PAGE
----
University of Virginia School of Medicine scientists are harnessing the mind-bending potential of quantum computers to help understand genetic diseases — even before quantum computers exist.
UVA Associate Professor Stefan Bekiranov and colleagues have developed an algorithm to allow researchers to study genetic diseases using quantum computers, once there are such computers to run it. The algorithm, a complex set of operating instructions, will help advance quantum computing algorithm development and could help advance the field of genetic research.
The researchers describe their work in "Implementation of a Hamming Distance-like Genomic Quantum Classifier Using Inner Products on ibmqx2 and ibmq_16_melbourne," published in the journal Quantum Machine Intelligence.
Quantum computers are still in their infancy. But when they come into their own, possibly within a decade, they may offer computing power on a scale unmatched by traditional computers.
"We developed and implemented a genetic sample classification algorithm that is fundamental to the field of machine learning on a quantum computer in a very natural way using the inherent strengths of quantum computers," Bekiranov says. "This is certainly the first published quantum computer study funded by the National Institute of Mental Health and may be the first study using a so-called universal quantum computer funded by the National Institutes of Health."
Traditional computer programs are built with binary code of 1s and 0s, either-or. But quantum computers take advantage of a freaky fundamental of quantum physics: Something can be and not be at the same time. Rather than 1 or 0, the answer, from a quantum computer's perspective, is both, simultaneously. That allows the computer to consider vastly more possibilities, all at once.
The challenge is that the technology is, to put it lightly, technically demanding. Many quantum computers have to be kept at near absolute zero, the equivalent of more than 450 degrees below zero on the Fahrenheit scale. Even then, the movement of molecules surrounding the quantum computing elements can mess up the calculations, so algorithms not only have to contain instructions for what to do, but for how to compensate when errors creep in.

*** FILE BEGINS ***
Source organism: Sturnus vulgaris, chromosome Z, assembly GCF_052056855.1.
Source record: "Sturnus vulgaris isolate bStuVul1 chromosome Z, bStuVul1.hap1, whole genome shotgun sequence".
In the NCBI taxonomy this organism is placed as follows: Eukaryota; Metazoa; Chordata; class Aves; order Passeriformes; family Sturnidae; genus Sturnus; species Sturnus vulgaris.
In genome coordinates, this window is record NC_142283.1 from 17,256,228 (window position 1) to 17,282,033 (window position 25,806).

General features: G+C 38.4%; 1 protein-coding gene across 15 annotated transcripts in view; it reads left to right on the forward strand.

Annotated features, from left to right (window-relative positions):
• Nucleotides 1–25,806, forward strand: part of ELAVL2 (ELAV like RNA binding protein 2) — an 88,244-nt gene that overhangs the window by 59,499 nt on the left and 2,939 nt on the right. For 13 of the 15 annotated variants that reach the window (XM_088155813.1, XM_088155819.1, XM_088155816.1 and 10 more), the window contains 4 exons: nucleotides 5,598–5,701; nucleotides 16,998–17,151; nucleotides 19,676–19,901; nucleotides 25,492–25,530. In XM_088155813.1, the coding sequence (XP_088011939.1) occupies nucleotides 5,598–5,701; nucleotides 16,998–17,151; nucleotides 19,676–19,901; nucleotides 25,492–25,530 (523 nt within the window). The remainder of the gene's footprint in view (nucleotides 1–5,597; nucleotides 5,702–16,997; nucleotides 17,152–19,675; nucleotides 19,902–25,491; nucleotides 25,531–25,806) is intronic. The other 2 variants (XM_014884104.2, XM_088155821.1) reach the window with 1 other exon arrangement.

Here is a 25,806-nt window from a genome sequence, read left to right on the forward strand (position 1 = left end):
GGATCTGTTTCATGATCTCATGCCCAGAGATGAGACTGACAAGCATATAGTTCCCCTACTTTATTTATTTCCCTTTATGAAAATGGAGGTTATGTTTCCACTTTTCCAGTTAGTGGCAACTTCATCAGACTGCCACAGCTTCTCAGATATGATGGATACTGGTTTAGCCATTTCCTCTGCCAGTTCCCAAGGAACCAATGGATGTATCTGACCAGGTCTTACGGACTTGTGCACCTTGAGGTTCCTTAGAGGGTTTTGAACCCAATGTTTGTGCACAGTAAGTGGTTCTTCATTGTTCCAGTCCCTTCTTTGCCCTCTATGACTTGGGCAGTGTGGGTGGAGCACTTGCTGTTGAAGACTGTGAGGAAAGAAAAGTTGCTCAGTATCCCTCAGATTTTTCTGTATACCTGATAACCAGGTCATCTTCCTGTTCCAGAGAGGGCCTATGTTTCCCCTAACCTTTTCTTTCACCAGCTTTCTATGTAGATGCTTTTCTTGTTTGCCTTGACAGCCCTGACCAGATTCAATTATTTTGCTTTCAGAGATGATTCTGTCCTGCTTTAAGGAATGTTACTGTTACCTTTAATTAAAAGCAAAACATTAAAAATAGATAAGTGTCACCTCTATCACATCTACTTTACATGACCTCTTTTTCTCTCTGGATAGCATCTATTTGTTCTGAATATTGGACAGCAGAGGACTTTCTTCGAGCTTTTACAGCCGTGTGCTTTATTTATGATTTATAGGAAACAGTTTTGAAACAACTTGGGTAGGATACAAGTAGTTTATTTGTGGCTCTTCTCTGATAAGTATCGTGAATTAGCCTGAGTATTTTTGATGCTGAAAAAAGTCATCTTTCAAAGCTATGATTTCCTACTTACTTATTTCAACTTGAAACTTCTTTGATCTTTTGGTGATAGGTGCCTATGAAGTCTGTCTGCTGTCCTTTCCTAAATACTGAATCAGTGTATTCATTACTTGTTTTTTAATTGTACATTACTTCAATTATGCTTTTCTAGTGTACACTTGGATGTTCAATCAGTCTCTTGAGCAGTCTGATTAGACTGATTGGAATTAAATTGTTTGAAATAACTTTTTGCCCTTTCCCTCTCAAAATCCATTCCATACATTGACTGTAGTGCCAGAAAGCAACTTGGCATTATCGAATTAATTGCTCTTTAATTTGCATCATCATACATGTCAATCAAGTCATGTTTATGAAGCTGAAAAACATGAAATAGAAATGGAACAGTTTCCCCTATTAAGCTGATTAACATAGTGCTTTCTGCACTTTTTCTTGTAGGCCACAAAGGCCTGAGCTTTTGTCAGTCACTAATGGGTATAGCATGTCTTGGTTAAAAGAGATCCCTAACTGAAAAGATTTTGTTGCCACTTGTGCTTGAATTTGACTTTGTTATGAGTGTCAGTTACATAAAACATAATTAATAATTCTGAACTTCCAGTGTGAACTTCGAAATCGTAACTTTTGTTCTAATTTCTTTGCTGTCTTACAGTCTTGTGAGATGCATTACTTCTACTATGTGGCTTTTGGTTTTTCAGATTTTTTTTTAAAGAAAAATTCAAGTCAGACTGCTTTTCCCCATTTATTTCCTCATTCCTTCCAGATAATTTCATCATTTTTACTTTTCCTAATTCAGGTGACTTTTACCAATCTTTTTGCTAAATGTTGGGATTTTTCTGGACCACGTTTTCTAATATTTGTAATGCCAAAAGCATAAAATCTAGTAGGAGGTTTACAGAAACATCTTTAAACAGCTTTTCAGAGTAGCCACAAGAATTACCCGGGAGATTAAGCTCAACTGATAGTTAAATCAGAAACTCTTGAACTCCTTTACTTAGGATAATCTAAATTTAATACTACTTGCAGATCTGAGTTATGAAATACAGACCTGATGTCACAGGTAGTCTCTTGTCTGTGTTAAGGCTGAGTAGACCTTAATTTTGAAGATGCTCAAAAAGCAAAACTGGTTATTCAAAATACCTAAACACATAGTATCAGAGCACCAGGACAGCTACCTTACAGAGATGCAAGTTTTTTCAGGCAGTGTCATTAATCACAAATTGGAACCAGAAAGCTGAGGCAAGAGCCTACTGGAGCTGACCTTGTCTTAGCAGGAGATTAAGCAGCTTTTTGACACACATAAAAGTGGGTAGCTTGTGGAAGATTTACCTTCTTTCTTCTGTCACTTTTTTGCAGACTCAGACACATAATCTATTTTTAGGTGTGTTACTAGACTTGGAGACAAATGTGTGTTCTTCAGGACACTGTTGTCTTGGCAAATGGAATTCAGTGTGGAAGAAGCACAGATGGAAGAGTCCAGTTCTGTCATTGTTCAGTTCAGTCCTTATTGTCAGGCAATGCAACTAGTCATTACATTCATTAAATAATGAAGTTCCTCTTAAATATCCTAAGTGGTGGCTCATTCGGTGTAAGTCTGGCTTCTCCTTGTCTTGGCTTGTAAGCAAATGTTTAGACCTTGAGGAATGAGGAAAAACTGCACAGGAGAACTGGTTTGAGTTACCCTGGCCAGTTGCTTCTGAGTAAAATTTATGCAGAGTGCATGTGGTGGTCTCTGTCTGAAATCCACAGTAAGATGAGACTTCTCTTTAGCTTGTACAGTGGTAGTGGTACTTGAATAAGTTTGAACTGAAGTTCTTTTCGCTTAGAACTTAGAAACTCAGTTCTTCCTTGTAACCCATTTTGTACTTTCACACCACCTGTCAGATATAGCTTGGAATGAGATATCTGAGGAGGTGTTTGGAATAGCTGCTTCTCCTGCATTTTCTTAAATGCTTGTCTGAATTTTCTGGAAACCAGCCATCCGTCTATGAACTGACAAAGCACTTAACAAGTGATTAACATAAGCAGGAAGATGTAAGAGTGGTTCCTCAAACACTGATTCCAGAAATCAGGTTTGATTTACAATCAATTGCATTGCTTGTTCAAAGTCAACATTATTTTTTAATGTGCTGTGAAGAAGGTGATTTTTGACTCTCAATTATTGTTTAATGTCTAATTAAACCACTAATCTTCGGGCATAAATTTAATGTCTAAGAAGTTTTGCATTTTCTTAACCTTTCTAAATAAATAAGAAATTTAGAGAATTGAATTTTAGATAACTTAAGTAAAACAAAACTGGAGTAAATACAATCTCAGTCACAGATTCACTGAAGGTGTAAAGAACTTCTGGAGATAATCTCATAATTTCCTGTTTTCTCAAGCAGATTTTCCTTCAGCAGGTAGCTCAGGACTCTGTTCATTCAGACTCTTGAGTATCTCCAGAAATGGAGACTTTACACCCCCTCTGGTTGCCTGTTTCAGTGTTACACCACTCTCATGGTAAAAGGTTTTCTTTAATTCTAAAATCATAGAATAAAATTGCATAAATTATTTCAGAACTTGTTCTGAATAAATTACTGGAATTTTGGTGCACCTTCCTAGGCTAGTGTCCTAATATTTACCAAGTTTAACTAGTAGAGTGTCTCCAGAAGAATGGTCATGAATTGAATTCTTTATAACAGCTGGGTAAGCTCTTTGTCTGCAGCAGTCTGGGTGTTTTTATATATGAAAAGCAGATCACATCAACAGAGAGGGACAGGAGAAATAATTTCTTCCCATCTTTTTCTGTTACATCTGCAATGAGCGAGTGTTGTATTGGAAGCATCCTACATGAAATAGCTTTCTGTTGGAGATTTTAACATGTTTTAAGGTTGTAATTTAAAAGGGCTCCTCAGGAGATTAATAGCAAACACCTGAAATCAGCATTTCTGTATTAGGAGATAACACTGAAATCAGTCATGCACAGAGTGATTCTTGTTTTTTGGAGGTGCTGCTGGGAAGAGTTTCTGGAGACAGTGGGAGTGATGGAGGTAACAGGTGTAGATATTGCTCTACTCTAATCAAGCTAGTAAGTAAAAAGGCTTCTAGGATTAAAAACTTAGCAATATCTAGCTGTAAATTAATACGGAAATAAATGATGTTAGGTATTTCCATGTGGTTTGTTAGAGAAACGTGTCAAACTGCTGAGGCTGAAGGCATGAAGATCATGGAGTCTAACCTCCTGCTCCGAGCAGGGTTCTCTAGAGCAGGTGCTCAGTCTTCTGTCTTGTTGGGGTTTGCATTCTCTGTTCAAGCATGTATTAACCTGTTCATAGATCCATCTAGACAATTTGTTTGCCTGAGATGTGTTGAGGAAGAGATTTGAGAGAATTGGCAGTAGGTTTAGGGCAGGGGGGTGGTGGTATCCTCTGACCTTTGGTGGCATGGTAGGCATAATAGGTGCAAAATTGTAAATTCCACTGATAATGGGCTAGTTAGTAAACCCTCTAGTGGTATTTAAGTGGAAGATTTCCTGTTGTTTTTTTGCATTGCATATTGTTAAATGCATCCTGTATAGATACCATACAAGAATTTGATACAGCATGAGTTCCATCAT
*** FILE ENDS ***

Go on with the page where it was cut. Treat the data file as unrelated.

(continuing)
"Our goal was to develop a quantum classifier that we could implement on an actual IBM quantum computer. But the major quantum machine learning papers in the field were highly theoretical and required hardware that didn't exist. We finally found papers from Dr. Maria Schuld, who is a pioneer in developing implementable, near-term, quantum machine learning algorithms. Our classifier builds on those developed by Dr. Schuld," Bekiranov says. "Once we started testing the classifier on the IBM system, we quickly discovered its current limitations and could only implement a vastly oversimplified, or 'toy,' problem successfully, for now."
The UVA team's algorithm essentially classifies genomic data. It can determine if a test sample comes from a disease or control sample exponentially faster than a conventional computer. For example, if they used all four building blocks of DNA (A, G, C, or T) for the classification, a conventional computer would execute three billion operations to classify the sample. The new quantum algorithm would need only 32.
That will help scientists sort through the vast amount of data required for genetic research. But it's also proof-of-concept of the usefulness of the technology for such research.
Bekiranov and collaborator Kunal Kathuria were able to create the algorithm because they were trained in quantum physics. Such algorithms are more likely to emerge from physics or computer science departments than medical schools. (Both Bekiranov and Kathuria conducted the study in the School of Medicine's Department of Biochemistry and Molecular Genetics. Kathuria is currently at the Lieber Institute for Brain Development.)
Because of the researchers' particular set of skills, officials at the National Institutes of Health's National Institute of Mental Health supported them in taking on the challenging project. Bekiranov and Kathuria hope what they have developed will be a great benefit to quantum computing and, eventually, human health.
"Relatively small-scale quantum computers that can solve toy problems are in existence now," Bekiranov says. "The challenges of developing a powerful universal quantum computer are immense. Along with steady progress, it will take multiple scientific breakthroughs. But time and again, experimental and theoretical physicists, working together, have risen to these challenges. If and when they develop a powerful universal quantum computer, I believe it will revolutionize computation and be regarded as one of greatest scientific and engineering achievements of humankind."
The work was supported by the National Institutes of Health, grants 3U01MH106882-04S1, 5U01MH106882-05, and P30CA044579.
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